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Brand, H.

Paper Title Page
TPPA01 Control System Design Using LabVIEW Object Oriented Programming 84
  • H. Brand, D. B. Beck
    GSI, Darmstadt
  Starting with version 8.20, the graphical programming language LabVIEW has been extended to object-oriented programming (LVOOP). This paper comprises a design study investigating the helpfulness of LVOOP for developing LabVIEW-based control systems. Moreover, the possible integration of such a control system into a mixed environment is demonstrated. Conventional object-oriented programs with text-based languages, as C++ or Java, typically declare an object as a pointer in the heap. Later on, objects are addressed "by reference." However, LabVIEW is using the paradigm of dataflow, and LVOOP follows this line. Consequently, objects can only be addressed "by value." This has fundamental consequences, since many existing object-oriented design patterns cannot be used. Within this work, a couple of dataflow design patterns that are useful for programming with LVOOP have been invented. A prototype system has been set up, demonstrating the advantages and disadvantages of this approach. Furthermore, it is easily possible to integrate a control system based on LVOOP into a mixed environment using DIM (www.cern.ch/dim) as a communication layer.  
TPPB01 The PHELIX Control System Based on CS-Framework 3.0 163
  • D. B. Beck, S. Goette, H. Brand
    GSI, Darmstadt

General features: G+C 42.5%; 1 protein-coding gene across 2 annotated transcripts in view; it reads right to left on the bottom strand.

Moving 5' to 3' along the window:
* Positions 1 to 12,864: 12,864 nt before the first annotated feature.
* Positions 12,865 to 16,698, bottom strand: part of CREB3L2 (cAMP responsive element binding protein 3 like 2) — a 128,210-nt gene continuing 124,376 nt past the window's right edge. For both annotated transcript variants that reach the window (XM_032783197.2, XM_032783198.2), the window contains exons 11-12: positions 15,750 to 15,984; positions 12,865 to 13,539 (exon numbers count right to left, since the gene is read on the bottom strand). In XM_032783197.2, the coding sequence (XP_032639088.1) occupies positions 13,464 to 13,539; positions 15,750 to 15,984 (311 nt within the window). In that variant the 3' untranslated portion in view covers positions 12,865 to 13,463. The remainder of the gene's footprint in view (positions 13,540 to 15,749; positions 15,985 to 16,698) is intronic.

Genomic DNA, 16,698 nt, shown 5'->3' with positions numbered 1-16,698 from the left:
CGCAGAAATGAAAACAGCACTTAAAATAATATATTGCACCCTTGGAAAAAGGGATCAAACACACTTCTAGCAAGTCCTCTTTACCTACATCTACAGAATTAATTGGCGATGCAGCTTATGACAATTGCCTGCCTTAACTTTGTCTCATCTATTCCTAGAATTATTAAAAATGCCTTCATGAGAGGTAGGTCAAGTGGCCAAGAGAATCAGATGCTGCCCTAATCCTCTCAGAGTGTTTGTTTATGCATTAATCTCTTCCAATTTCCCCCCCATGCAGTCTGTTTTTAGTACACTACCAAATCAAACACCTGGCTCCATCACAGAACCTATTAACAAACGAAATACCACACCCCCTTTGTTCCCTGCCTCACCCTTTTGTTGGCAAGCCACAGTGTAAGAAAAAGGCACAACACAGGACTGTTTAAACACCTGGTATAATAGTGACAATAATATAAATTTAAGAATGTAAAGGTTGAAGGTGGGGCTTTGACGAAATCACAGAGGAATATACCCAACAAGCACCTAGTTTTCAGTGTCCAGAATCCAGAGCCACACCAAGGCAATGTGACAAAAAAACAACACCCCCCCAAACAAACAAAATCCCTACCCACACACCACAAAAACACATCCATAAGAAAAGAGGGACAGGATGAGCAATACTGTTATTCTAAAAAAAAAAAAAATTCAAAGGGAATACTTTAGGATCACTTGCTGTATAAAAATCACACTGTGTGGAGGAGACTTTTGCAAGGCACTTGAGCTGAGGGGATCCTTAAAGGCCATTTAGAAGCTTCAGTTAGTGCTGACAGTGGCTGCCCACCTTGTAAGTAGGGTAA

• M. Kugler
    HDA, Darmstadt
  The Petawatt High Energy Laser for Ion eXperiments, http://www.gsi.de/forschung/phelix/indexe.html, will offer the unique combination of a high-current, high-energy (GeV/u) heavy-ion beam with a powerful laser beam thus providing the opportunity to investigate a variety of fundamental science issues in the field of atomic physics, nuclear physics, and plasma physics. The PHELIX Control System (PCS) is based on the CS framework, http://wiki.gsi.de/cgi-bin/view/CSframework/WebHome. About 35 additional classes were developed for the PCS and ~250 objects are running distributed on 13 PCs publishing ~10000 process variables. The PCS has been upgraded to version 3.0 recently. In CS 3.0 the entire communication layer has been changed to DIM (Distributed Information Management), which is a light weight protocol for inter-process communication based on TCP/IP, http://www.cern.ch/dim. The PCS was redesigned to make use and profit from the concept of named services. Clients may receive information from a service (observer pattern) or may send a command to a server (command pattern). By these means the implementation of the PCS behaviour with hierarchical state machines was eased.